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Current Affairs – 19 October 2021

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Hypersonic Technology

Indian Express

GS 3: Defence Technology


  • Recently, it has been reported that China tested a nuclear-capable hypersonic glide vehicle that circled the globe before speeding towards its target.


  • Chinese military launched a rocket that carried a hypersonic glide vehicle.
    • It was launched on a Long March rocket, which is used for the space programme.
    • Hypersonic speeds are 5 or more times the speed of sound.
  • The missile has demonstrated an advanced space capability.
    • It circled the globe, flew through low-orbit space before cruising down towards its target. However, it missed its target by about two-dozen miles.
  • The development has caught USA intelligence by surprise.
  • Several countries, including the US, Russia and China, are developing hypersonic missiles which travel at a speed five times that of sound.
  • Though slower than ballistic missiles, they are harder to intercept and can be manoeuvred.

Implications for India:

  • This move by China certainly needs to be watched closely by the world, especially India considering its issues along the LAC with China in the recent past.
  • Such capabilities highlight the threat for India’s space assets along with the surface assets.
  • The offence system operating at hypersonic speeds would mean the requirement to develop defence systems at these speeds.
    • India too is working on hypersonic technologies.
    • DRDO successfully flight-tested the Hypersonic Technology Demonstrator Vehicle (HSTDV), with a capability to travel at 6 times the speed of sound in September 2020.
  • A solid rocket motor of Agni missile took it to an altitude of 30 km where the cruise vehicle separated as planned.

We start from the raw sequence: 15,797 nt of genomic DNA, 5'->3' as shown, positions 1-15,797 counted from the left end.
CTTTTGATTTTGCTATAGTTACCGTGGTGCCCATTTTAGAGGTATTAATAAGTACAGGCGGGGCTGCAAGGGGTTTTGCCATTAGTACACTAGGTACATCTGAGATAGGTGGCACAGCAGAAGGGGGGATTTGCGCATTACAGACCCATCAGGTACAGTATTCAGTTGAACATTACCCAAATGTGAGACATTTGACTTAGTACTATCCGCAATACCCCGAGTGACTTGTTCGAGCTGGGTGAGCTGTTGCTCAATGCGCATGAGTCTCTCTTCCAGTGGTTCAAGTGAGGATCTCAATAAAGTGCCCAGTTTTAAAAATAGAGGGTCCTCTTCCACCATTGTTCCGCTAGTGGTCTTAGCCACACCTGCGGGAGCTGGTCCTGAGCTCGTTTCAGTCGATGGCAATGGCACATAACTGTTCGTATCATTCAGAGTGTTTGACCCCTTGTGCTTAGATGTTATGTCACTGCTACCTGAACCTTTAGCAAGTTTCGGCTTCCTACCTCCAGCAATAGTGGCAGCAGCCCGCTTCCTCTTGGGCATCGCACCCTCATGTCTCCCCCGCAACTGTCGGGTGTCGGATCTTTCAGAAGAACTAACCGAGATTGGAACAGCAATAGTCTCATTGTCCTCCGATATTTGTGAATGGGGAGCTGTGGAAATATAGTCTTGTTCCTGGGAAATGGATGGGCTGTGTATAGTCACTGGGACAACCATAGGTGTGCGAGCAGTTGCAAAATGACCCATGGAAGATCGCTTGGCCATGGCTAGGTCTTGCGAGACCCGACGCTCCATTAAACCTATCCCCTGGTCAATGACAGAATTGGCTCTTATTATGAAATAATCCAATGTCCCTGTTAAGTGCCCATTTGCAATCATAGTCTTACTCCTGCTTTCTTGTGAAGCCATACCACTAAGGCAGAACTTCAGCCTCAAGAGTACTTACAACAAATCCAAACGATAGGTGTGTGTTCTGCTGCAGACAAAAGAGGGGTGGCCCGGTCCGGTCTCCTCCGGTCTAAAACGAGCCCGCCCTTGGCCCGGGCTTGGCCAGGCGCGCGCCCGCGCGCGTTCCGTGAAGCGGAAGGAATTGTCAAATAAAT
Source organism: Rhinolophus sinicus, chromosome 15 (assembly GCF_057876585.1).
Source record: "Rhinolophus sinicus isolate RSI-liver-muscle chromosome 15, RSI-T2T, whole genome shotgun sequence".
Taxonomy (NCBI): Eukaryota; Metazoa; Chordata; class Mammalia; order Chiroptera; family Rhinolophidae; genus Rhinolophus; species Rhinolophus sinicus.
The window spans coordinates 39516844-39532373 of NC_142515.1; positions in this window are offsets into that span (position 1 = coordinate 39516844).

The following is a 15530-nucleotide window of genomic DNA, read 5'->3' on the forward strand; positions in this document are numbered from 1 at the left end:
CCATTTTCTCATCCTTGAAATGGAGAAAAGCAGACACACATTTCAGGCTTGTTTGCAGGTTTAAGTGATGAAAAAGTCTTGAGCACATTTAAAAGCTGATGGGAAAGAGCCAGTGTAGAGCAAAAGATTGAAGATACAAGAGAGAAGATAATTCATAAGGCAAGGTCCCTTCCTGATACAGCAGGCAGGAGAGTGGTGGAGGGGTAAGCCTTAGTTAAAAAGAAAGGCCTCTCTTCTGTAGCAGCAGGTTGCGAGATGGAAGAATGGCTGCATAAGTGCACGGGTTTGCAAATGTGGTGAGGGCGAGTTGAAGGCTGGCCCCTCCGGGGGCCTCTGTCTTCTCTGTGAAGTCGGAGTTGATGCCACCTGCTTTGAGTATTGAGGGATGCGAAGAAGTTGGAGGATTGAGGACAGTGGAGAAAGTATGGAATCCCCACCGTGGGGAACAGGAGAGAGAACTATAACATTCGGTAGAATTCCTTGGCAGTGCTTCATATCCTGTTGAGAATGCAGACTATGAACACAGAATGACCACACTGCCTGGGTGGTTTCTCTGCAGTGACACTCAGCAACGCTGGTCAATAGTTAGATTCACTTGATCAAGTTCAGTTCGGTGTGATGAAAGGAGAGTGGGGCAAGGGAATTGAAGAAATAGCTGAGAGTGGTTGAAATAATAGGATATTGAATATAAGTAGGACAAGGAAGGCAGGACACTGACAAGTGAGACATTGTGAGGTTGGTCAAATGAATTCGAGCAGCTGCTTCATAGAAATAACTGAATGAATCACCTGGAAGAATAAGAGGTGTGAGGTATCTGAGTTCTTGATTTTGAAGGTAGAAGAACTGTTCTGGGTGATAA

• The hypersonic combustion sustained and the cruise vehicle continued on its desired flight path at a velocity of six times the speed of sound for more than 20 seconds.
  • In December 2020, an advanced Hypersonic Wind Tunnel (HWT) test facility of the DRDO was inaugurated in Hyderabad.
    • It is a pressure vacuum-driven, enclosed free jet facility that simulates Mach 5 to 12.


Western Disturbances

Hindustan Times

GS 1: Geography


  • Recently, Uttar Pradesh recorded Heavy rain due to the low-pressure zone caused by western disturbance and lower cyclonic circulations.


  • Western Disturbance (WD) is an extra-tropical storm that originates in the Mediterranean region.
    • It travels from the “western” to the eastern direction.
      • Disturbance means an area of “disturbed” or reduced air pressure. 
      • Equilibrium exists in nature due to which the air in a region tries to normalize its pressure.
      • The WD is not always the harbinger of good weather.
  • In the term “extra-tropical storm”, the storm refers to low pressure.
    • “Extra-tropical” means outside the tropics (as WD originates outside the tropical region).


Management of Water

The Hindu

GS 3: Environment and Conservation


  • Head of the panel drafting new water policy calls for ‘nature-based solutions’ for storage, supply.
  • Changing patterns and intensity of precipitation require greater emphasis on agility, resilience, and flexibility in water management.

New Policy needed:

  1. There is a need to take very serious cognisance of the current context of climate change and the grave crisis of water facing the country.
  2. Recent estimates suggest that if the current pattern of demand continues, about half of the national demand for water will remain unmet by 2030.
  3. With water tables falling and water quality deteriorating, a radical change is needed in the approach to water management.
  4. Changing patterns and intensity of precipitation, as also rates of discharge of rivers, show that it can no longer be assumed that the water cycle operates within an invariant range of predictability.
  5. This requires greater emphasis on agility, resilience, and flexibility in water management so that there could be an adequate response to the heightened uncertainty and unpredictability of the future.

Recommendations of the proposed NWP:

Demand management is Key

  1. Shift focus from endlessly increasing the supply of water towards measures for demand management. This means diversifying the cropping patterns to include less water intensive crops.
  2. It also needs to lower the industrial water footprint, among the highest in the world by reducing freshwater use and shifting to recycled water.
  3. Cities must mandatorily shift all non-potable uses, like flushing, fire protection, vehicle washing, landscaping etc. to treated wastewater.

Supply-side reforms:

  1. Country is running out of sites for further construction of large dams, while water tables and groundwater quality are falling in many areas.